Hope for Life Blog

Jesus Has What You Need

by on Feb.15, 2010, under Hope

man reaching for helpAt the end of the first century, the town of Laodicea was a thriving commercial center. It was a wealthy city, one of the few towns to refuse government aid after a devastating earthquake in the region. Clothing manufactured in Laodicea was sold throughout the Roman empire, especially garments made of a beautiful black wool. Situated at the juncture of three trade routes, the city was ideally located for doing business.

In addition, there was a world-famous medical school in Laodicea, famous for the treatment of optical diseases. At the school, a salve for the eyes was prepared and shipped to distant lands in the form of tablets.

Laodiceans had every right to be proud, and apparently they were. That’s why Jesus’ words to Christians in that city had a sharp sting: “You say, ‘I am rich; I have acquired wealth and do not need a thing.’ But you do not realize that you are wretched, pitiful, poor, blind and naked. I counsel you to buy from me gold refined in the fire, so you can become rich; and white clothes to wear, so you can cover your shameful nakedness; and salve to put on your eyes, so you can see.” (Revelation 3:17-18)

Wow! Though Laodicea was famous for its wealth, Jesus tells the Laodiceans they are in direst poverty. He declares these producers of beautiful dark clothing to be naked, needing white clothes he can provide. Despite Laodicea’s fame in treating eye diseases, Jesus says they are blind, needing the treatment only he can give.

What would he say about me? What points of pride would he address, showing the flaws in my perceived strengths? What would he say of my possessions, my accomplishments, my boasting? What would he say of my self-sufficiency?

I know what he would say. The truth. Jesus can see the real me. Not the facade I present to the world, not the image I build up around myself. Jesus sees me. Jesus knows me.

He knows you too. You can fool everyone around you, but Jesus sees the real you. He sees what you really need. I may not know you, but I can tell you that Jesus has what you need. He can eliminate your spiritual poverty, clothe your emotional nakedness and heal your inner blindness.

The Laodiceans needed Jesus. They needed what he had to offer, even though they didn’t realize it. Whether you know it or not, you need him too. As do I. Let’s seek him together.

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4 comments for this entry:

  1. Deborah Butler

    Seek Jesus-what does that mean? We can’t see Him with our eyes, can we? For me, seeking Jesus means getting to know Him-His life, His ministry, the message of the cross-all these and more. But more than that-it means my willingness to talk and listen to Him, and be willing to do and go-whatever He says to do and wherever He says to go. Trust and obedience. So far, seeking Him has been a lot of emotions, and a lot of experiences-some not so good. But, seeking Him has been an adventure that I would and do ask for every morning-bring it, Lord, ’cause I love it, and I love Jesus!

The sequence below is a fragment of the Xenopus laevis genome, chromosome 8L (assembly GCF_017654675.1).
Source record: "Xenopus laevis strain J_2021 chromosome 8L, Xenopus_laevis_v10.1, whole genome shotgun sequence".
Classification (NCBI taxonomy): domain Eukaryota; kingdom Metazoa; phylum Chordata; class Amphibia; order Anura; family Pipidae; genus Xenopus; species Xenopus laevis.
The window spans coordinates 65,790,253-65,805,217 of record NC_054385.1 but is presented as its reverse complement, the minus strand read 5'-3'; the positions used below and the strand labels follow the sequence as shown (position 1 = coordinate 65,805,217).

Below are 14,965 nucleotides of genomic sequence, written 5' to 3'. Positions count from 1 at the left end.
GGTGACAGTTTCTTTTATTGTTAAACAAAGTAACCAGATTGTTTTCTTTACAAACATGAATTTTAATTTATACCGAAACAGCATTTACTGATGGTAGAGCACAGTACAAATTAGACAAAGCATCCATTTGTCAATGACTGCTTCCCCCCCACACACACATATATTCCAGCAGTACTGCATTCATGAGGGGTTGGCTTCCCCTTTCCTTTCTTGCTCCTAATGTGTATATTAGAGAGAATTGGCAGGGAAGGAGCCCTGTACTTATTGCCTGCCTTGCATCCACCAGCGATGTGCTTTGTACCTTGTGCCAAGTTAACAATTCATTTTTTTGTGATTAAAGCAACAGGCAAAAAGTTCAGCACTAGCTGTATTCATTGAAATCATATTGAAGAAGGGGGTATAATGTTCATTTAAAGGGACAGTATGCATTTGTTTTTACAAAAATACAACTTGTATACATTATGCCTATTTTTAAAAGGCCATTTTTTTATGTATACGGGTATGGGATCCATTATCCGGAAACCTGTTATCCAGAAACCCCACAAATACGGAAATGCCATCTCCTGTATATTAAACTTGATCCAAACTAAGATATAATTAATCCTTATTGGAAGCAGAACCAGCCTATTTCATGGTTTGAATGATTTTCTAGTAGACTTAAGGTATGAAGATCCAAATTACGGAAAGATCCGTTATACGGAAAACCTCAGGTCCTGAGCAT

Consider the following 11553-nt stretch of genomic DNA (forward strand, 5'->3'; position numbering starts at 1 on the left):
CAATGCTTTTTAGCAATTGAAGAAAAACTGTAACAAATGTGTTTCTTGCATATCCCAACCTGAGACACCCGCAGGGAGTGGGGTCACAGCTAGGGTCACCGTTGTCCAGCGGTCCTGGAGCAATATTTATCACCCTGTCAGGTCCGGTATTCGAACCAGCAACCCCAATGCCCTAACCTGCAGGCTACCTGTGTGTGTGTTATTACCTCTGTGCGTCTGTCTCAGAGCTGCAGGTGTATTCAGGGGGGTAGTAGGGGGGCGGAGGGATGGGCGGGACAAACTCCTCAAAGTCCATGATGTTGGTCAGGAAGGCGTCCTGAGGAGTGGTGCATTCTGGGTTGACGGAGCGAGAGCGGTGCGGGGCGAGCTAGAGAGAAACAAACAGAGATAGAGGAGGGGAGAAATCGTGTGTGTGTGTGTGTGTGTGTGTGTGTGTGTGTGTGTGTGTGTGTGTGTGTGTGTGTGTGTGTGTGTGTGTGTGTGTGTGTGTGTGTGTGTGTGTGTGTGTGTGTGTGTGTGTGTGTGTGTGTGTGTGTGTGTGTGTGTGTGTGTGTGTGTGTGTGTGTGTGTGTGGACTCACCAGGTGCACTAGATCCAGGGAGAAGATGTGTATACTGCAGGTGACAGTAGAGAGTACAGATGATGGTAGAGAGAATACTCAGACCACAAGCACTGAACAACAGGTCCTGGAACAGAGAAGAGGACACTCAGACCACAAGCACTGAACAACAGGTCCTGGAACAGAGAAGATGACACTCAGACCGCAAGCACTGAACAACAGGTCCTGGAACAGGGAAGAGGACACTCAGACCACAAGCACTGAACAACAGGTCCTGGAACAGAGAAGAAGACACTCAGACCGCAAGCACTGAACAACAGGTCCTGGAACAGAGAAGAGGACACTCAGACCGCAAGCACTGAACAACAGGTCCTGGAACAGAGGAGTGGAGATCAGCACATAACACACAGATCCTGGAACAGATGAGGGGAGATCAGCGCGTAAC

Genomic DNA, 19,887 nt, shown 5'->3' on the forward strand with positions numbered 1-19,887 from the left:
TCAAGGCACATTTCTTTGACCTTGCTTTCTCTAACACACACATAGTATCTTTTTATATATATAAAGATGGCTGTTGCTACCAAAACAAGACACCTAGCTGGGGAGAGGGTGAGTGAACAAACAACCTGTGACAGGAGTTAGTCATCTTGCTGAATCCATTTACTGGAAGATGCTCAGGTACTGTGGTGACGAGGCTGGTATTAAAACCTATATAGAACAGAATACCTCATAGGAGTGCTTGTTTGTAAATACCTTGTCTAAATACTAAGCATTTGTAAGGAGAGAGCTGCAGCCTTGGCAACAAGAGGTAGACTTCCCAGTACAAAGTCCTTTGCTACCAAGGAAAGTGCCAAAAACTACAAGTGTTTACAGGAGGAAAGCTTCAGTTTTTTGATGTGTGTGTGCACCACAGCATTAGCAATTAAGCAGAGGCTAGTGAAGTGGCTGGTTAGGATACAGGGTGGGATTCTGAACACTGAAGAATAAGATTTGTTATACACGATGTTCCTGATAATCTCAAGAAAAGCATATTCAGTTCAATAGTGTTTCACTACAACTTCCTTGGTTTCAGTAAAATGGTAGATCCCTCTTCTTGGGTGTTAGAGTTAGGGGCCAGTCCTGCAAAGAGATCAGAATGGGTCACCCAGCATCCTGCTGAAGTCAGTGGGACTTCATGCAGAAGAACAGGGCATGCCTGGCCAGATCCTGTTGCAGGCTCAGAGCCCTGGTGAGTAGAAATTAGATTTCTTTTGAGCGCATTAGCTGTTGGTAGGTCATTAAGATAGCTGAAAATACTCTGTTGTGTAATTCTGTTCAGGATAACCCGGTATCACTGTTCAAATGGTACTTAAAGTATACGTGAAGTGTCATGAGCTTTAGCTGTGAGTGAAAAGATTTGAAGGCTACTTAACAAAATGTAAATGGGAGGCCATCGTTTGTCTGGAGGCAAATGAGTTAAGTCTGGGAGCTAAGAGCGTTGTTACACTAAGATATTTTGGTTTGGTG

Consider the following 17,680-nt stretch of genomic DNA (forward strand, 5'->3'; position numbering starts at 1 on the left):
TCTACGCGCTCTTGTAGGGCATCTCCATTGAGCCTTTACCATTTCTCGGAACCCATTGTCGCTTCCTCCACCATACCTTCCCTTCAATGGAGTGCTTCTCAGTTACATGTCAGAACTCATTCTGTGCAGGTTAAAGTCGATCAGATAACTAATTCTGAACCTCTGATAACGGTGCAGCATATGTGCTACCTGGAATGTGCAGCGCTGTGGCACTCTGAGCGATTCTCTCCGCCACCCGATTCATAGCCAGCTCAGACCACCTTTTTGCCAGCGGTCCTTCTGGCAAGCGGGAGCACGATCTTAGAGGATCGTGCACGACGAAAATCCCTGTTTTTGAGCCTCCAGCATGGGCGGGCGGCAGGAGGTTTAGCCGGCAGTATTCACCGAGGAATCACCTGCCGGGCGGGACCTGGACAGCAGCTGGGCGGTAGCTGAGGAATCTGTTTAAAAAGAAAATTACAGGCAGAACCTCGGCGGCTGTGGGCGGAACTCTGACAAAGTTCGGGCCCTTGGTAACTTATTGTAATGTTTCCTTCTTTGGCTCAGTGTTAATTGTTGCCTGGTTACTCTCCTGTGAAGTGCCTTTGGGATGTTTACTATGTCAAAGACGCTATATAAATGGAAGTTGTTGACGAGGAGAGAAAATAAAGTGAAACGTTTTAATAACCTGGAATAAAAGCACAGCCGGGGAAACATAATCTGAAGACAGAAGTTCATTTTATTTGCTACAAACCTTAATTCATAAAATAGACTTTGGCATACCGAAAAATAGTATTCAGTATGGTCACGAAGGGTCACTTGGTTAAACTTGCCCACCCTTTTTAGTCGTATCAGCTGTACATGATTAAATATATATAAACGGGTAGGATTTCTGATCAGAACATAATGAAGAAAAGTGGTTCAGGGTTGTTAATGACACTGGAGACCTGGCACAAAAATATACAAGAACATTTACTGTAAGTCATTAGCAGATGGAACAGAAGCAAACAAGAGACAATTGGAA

2. Tim Archer

    Well said, Deborah.

    Grace and peace,
    Tim Archer

  3. Vivian Hoskins

    I asked the Lord why it is that every time I hear a certain person say, “America is the most blessed nation in the world,” I get a knawing in my spirit. Then this devotion was sent to me without the sender even knowing what I had asked. I felt Jesus was saying that just as in Laodicea, so it is in the United States. We brag about our wealth, prosperity, and religious fervor, but…

    Laodiceans (and the USA) had every right to be proud, and apparently they were. That’s why Jesus’ words to Christians in that city had a sharp sting: “You say, ‘I am rich; I have acquired wealth and do not need a thing.’ But you do not realize that you are wretched, pitiful, poor, blind and naked. I counsel you to buy from me gold refined in the fire, so you can become rich; and white clothes to wear, so you can cover your shameful nakedness; and salve to put on your eyes, so you can see.” (Revelation 3:17-18)

    Lord forgive us for our pride, and heal our land.
    God bless you.

  4. Tim Archer

    “Some trust in chariots and some in horses, but we trust in the name of the LORD our God.” (Psalms 20:7)

    Grace and peace,
    Tim Archer

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